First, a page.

Unplugged programming with Hotwheels

By Kristina, Code week teacher in Croatia

In primary school „Matija Gubec“ Cernik, I have planned a lot of different Code Week activities for students aged 7 to 15. Unfortunately, my 4-year-old baby boy ended up in the hospital and I had to accompany him during his stay there. As I had already prepared a lot of materials, we were using them to play at the hospital and later when we got home. At the hospital, we had been playing with Cody Roby cards. The boy is 4 years old, but he plays better than me.

 

 

In this activity, kids are practising unplugged coding – giving instructions to a ‘robot’ that it is to follow. By giving the correct instructions with given cards, a child whose programs will help the robot catch another robot and win. In the advanced version of the activity, children will need to think ahead and problem-solve by setting the entire code by cards in advance. They will also
get the opportunity to ‘debug’ if their code doesn’t work properly.

After we came home, his idea was to play like we were doctors and Hotwheels cars were patients, so in a few minutes I set up one more code week activity. I wrote a simple algorithm which told him, the doctor, how much medicine the patient had to receive.

 

 

If the vehicle was a truck, he gave it a 12 ml of medicine, if the car was a pickup, he gave it 10 ml of medicine, if the car was a formula, he gave it 6, and if the car was a convertible, he gave it 5 ml. If the car was in orange colour, he gave it another medicine and in any other case, he gave just 1 ml of medicine.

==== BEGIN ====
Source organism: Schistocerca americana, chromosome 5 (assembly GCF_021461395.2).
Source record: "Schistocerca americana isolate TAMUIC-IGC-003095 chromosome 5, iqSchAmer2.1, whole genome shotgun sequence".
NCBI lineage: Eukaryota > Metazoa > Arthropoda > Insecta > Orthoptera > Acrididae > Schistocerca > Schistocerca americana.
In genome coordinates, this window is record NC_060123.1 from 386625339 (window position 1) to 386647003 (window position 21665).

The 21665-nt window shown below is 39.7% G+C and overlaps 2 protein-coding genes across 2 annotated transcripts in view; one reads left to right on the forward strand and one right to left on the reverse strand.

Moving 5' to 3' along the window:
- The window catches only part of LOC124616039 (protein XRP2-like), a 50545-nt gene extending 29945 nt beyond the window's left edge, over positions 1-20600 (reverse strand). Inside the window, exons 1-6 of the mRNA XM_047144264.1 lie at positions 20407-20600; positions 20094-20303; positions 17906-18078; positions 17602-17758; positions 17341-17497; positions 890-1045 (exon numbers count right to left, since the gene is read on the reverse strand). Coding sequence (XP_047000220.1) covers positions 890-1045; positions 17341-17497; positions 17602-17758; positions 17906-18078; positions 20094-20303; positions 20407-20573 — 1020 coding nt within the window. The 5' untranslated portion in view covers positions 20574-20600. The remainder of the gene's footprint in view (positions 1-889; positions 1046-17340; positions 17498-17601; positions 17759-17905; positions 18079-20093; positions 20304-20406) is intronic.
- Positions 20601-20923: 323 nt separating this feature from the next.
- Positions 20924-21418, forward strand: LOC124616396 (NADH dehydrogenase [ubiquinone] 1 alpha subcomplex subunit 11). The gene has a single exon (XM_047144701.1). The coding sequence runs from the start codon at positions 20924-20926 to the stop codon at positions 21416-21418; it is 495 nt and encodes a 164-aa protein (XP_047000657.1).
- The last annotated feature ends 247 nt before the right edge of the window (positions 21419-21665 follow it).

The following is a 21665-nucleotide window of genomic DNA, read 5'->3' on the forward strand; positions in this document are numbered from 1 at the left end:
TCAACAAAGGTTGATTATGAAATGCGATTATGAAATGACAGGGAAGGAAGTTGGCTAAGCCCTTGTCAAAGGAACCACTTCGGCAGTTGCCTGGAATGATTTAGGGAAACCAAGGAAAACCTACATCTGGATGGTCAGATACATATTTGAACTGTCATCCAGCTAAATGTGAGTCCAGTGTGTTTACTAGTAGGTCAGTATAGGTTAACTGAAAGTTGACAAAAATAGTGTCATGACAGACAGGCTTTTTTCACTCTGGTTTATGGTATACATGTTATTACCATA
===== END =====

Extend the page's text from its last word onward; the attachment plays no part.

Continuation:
In that activity, participants learn the basic concept of an algorithm (follow the instructions) and if-then-else conditional statements. A conditional statement tells a computer (our doctor) to perform a different action (how much medicine has to be taken) depending on a specific event or another statement.

 

 

Concerning, conditional statements you can also talk to your child about various conditional real life moments like:

  • if it is raining and you have to go somewhere, what will you do? (take an umbrella)
  • if you play in the mud, what will happen? (dirty hands, dirty clothes)

Teaching children to code is an important activity in which they learn problem-solving skills, logic and critical thinking, i.e. the basic concept of coding and all of that without using a computer screen. We all know that is very important for young children to be without a screen as much as possible in their lives. There are so many beautiful activities in that field and the parents just have to find some good idea, like this one, set up some activity and the children will learn and play at the same time.